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brake rotors

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  • brake rotors

    Good morning people;
    Has anuone turned brake rotors by fly cutting them with a rotary table on the milling maachine?
    I want to try it, but would like some feedback. Seems to me that the circular marks would help with breaking in the new disks.

  • #2

    I would think that brake rotors are designed based on the the SMOOTH metal against the brake pad. If it was rough, like a fly cutter would leave it, the rotor would act like a file and in no time at all the brake pad would be used up!


    • #3
      Actually light macining marks aid in proper break in of the pads. Improper brake in (almost all are) can reduce braking power by 30% or so. Do it right and you will be amazed at how ell they work.

      There is a reason that rotors are turned on a lathe. It keeps everything concentric and both faces of the rotor parallel. No such guaranty witha rotary table on a mill.


      • #4
        Yes I have tried it, however I was not too successful, I could not get the set up good enough to insure paralelism(sp?) of both sides and the locating surface to eliminate vibration when applying the brakes. So before I junked the rotors by removing too much material I set them up in my lathe. When turning rotors in the lathe one should face both side in one setup, this is not an absolute but it does insure paralelle(sp?) sides. When refacing rotors care must be taken to set up from locating surface. The locating surface is that surface which locates against your spindle hub.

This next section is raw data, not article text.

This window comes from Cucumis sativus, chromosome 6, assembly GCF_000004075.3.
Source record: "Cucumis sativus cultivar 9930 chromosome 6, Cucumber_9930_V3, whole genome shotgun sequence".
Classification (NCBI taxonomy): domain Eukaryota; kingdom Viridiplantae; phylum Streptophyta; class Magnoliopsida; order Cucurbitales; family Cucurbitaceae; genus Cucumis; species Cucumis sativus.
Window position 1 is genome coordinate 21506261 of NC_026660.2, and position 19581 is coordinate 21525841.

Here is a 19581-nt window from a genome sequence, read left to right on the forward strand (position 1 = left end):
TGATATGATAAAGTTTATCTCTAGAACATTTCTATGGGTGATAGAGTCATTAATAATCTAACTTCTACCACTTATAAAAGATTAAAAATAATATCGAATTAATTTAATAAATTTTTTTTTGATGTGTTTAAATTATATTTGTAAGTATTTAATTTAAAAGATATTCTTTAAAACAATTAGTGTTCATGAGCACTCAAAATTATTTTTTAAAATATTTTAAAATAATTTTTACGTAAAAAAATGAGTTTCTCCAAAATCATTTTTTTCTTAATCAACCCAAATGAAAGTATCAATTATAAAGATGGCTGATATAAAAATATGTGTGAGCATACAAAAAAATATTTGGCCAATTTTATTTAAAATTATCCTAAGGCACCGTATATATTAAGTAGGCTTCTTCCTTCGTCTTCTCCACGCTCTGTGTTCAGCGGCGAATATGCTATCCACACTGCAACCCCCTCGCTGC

You can make the surface smooth enough with a fly cutter, use a radius of .060" on the tip of your tool. Be sure to use a carbide tool.
        I don't want to say it can't be done on a rotab., I am sure it can be, but I found it too much hassle.

        Paul G.
        Paul G.


        • #5
          Here's some more on the subject:


          • #6
            The problem with doing it your way is that the brake surfaces will not be parallel with the mounting flange.

            The rotors should be mounted on a shaft that will keep the mounting surface at 90 degrees to the axis of rotation. Then the rotor is machined so the friction surfaces are also at 90 degrees to the rotaional axis and parrallel to the mounting flange.

            Any other way invites viration when the brakes are applied shortening the life of the calipers and the steering components.


            • #7
              The machining marks shouldn't pose a problem if kept to a minimum.
              I can do it on a lathe, but my local shop does my rotors for $5.00, so it’s just not worth it to me.
              Location: North Central Texas